I Think Bad Thoughts: What Can I Do?

Everyone has bad thoughts, but some thoughts can take over your life. Learn what to do if bad thoughts are troubling you and when to seek help on HealthyPlace.

We all think bad thoughts every now and again, and having them is not necessarily a sign that something is wrong. However, intrusive bad thoughts that you can't shake can have a serious impact on your life, especially if they lead to compulsive behaviors such as repetitive checking or bargaining. This is known as OCD – or obsessive-compulsive disorder. Learn what you should do if you have bad thoughts and OCD, and when you should seek professional help.

Bad Thoughts and OCD

People often think that if they have bad thoughts then they are bad people, but this is not the case. Bad thoughts are not a reflection on your character – they are symptoms of OCD that are incredibly difficult to overcome ("Bad Thoughts and OCD: Should I Be Worried?").

In her memoir, Mad Girl, journalist Bryony Gordon talks about her lifelong battle with OCD. She points out:

“I am a good, decent human being who detests pain and suffering so much it actually causes me pain and suffering… So it is acutely disturbing to me that, on my walk home, I start to notice rubbish bins I could dump clothes in, and grit bins I could dump bodies in… The smallest sliver of suggestion lodges itself in my mind – might I have killed someone and blanked it from my memory? I can’t explain it, do not know where it has come from or why it is there, but there it unmistakably is.”

Treatment for Bad Thoughts and OCD

Luckily, there are various treatment options for people with OCD, including CBT (cognitive behavioral therapy), medication, support groups, and positive lifestyle changes. You will need to consult your medical practitioner for a diagnosis, which may include the following steps:

  1. Physical examination to rule out other problems that could be causing your symptoms.
  2. Lab tests to check your thyroid function and screen for alcohol and drugs.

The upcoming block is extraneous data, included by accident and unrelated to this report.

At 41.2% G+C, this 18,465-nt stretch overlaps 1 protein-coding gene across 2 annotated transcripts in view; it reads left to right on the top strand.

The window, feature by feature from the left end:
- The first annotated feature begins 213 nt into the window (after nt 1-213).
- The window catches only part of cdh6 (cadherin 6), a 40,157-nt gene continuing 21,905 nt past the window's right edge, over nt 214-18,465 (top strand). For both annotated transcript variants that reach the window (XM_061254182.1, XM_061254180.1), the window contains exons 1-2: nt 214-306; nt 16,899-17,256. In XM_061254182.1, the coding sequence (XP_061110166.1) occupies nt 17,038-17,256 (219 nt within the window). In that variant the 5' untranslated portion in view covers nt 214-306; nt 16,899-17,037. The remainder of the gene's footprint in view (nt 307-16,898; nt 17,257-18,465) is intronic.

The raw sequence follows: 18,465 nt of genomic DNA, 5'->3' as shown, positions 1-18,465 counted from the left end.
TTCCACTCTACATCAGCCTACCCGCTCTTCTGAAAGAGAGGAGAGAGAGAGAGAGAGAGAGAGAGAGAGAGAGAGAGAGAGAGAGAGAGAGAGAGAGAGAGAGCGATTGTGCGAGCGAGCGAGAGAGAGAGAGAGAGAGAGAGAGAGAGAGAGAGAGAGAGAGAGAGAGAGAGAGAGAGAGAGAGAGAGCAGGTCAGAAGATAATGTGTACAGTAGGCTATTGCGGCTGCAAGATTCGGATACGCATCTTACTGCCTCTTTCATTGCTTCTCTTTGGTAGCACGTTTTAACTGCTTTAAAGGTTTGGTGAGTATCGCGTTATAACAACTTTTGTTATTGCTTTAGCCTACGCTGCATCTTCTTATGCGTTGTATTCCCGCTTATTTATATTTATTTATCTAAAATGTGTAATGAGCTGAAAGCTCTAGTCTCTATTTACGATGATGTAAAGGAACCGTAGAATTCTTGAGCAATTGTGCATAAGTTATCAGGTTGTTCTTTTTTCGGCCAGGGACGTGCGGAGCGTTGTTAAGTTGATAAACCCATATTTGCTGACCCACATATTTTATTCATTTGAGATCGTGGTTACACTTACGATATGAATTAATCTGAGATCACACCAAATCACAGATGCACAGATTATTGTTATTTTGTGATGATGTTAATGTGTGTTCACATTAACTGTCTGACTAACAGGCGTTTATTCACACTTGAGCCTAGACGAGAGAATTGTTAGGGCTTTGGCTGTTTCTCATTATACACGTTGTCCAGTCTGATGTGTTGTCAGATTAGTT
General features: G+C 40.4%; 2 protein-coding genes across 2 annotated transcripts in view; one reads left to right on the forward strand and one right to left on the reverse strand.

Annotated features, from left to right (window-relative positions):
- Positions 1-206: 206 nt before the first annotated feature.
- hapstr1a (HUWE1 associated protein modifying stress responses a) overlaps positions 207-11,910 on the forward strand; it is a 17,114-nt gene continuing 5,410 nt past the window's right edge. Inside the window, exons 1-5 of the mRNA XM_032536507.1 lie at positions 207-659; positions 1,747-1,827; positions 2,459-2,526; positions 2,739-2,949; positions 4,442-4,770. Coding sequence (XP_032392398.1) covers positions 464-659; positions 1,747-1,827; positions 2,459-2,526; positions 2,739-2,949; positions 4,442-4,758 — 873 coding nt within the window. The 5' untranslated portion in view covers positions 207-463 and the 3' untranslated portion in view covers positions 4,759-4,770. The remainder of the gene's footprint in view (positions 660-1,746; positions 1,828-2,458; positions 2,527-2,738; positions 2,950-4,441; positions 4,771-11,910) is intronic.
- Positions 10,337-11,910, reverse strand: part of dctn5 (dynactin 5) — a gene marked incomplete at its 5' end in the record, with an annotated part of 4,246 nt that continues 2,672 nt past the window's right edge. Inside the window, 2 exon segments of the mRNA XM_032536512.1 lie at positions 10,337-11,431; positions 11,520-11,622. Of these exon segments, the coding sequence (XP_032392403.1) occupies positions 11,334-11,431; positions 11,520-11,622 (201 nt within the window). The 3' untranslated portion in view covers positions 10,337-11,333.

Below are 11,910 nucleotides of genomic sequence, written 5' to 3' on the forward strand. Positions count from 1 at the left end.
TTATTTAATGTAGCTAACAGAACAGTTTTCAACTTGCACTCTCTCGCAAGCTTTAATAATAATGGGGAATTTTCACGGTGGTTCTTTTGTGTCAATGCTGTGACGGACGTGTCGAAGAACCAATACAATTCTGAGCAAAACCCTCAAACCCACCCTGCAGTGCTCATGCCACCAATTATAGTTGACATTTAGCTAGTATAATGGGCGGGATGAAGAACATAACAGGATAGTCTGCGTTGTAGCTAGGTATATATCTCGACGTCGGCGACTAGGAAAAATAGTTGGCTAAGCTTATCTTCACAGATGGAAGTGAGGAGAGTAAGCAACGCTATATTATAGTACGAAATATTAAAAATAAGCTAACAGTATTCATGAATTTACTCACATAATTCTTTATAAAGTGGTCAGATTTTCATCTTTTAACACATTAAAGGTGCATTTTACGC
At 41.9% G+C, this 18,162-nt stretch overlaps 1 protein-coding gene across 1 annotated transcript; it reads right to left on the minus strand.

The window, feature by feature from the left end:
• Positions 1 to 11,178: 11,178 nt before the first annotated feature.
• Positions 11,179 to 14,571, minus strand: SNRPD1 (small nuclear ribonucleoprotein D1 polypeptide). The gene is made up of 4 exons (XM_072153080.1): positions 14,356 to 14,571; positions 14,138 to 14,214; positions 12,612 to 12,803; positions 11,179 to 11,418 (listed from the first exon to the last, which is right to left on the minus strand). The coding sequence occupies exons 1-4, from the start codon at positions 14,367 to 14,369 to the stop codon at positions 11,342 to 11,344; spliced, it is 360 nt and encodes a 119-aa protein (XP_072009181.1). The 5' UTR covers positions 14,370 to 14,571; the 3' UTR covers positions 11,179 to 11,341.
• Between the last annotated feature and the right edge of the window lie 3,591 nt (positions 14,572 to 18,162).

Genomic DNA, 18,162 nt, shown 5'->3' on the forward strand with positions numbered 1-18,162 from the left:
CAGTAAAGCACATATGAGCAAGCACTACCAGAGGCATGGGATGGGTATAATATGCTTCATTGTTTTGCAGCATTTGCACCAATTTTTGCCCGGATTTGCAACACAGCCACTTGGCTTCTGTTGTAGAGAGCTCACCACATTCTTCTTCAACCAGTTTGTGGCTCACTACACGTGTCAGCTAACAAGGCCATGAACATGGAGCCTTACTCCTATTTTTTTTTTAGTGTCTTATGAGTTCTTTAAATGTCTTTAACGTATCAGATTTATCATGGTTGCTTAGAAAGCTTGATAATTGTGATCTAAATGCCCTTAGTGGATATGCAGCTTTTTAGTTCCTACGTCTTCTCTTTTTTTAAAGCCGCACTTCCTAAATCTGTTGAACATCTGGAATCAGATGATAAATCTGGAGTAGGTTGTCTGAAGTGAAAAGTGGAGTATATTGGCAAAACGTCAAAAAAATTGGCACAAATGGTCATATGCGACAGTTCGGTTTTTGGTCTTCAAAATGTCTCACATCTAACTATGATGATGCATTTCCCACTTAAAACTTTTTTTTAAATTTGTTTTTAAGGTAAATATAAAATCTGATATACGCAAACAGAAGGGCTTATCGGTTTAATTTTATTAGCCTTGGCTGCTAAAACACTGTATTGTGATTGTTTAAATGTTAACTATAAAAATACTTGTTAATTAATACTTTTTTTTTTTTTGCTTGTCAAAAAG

3. Psychological evaluation where you will discuss your thoughts, feelings and behavior patterns. 
  4. Diagnostic criteria to check for OCD. Your doctor will review how many symptoms you have before providing a diagnosis and treatment options.

I Think Bad Thoughts: What If I Act on Them?

It’s important to note that bad thoughts in people with OCD are rarely (if ever) carried out. Thoughts are just thoughts. The very fact that you know these thoughts are wrong shows that you are unlikely to act on them.

Although it might be scary, the best way to overcome bad thoughts and anxiety about certain situations is to put yourself into situations where the thoughts might occur. This is called “exposure and response therapy.” Of course, you should always attempt this with help and support from a mental health professional.

If you’re still not convinced you aren’t going to act on troubling thoughts, Lee Brosnan, author of An Introduction to Overcoming Obsessive Compulsive Disorder, provides some perspective:

“Of course, some people do carry out horrible actions, as we’re all too aware from reports in the media. But people who do carry out these actions have different problems from the ones we're talking about here. For those people, there's no sense that these thoughts are alien and unwanted, and although they may resist them, this may be more from a fear of the consequences than because they genuinely feel they are wrong.”

In other words, having bad thoughts and anxiety about doing something socially unacceptable does not mean you will act this way – in fact, the opposite is often true. However, bad thoughts and depression are common in those with OCD, so it’s important to keep an eye on your mental health. If you start to have bad thoughts about harming yourself, call the National Suicide Prevention Lifeline at 1-800-273-TALK (8255), or dial 911 immediately.

article references

APA Reference
Smith, E. (2021, December 31). I Think Bad Thoughts: What Can I Do? , HealthyPlace. Retrieved on 2024, July 20 from

Last Updated: March 25, 2022

Medically reviewed by Harry Croft, MD

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